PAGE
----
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The need for integration of ex situ and in situ approaches in conservation of plants has long been recognized.
Impacts of global climate change, habitat loss, and other environmental changes on the world's biota and peoples continue to increase, especially on islands and in high elevation areas.
As multidisciplinary institutions at the interface between people and plants, botanic gardens are prime centres for botanical research and plant conservation.
Global biodiversity, including the diversity of wild plants, is of inestimable ecological, economic, and cultural value.
Although only a minority of plant species have a specific human use, many more play important roles in natural ecosystems and the services they provide, and rare species are more likely to have unusual traits that could be useful in the future.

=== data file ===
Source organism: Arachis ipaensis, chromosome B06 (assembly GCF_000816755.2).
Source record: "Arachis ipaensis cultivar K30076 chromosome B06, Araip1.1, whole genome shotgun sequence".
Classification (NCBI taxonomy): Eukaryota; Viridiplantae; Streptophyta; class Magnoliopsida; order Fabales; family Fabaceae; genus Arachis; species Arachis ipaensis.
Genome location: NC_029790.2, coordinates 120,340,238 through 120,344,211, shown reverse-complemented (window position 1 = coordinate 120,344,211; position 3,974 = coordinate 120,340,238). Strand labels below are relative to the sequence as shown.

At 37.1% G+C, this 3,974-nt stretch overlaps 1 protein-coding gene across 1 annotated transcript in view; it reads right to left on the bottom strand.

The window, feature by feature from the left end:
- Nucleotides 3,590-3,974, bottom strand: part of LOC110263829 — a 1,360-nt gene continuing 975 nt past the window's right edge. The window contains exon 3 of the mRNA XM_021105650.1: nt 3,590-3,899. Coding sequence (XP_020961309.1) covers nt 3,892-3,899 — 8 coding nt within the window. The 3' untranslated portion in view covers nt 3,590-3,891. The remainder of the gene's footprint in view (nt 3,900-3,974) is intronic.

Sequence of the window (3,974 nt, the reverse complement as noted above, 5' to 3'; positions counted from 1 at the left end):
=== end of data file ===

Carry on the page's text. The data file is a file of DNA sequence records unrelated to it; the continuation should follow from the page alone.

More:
Ten years ago the Royal Botanic Gardens Victoria embarked on an ambitious project to collect, treat and distribute storm water from the catchment within and around the botanic garden.
For the first time, this peer-reviewed report presents the most up-to-date data on the status of plants on the New England landscape.
Last year's State of the World’s Plants report focused predominantly on synthesising knowledge of the numbers of different categories of plants: How many vascular plants are currently known to science? How many are threatened with extinction?
This publication documents the 81 posters and oral presentations that were made from May 16-19, 2016 in Chicago, IL covering such topics as in situ conservation, ex situ conservation, identifying and assessing ecosystems/species to conserve, restoration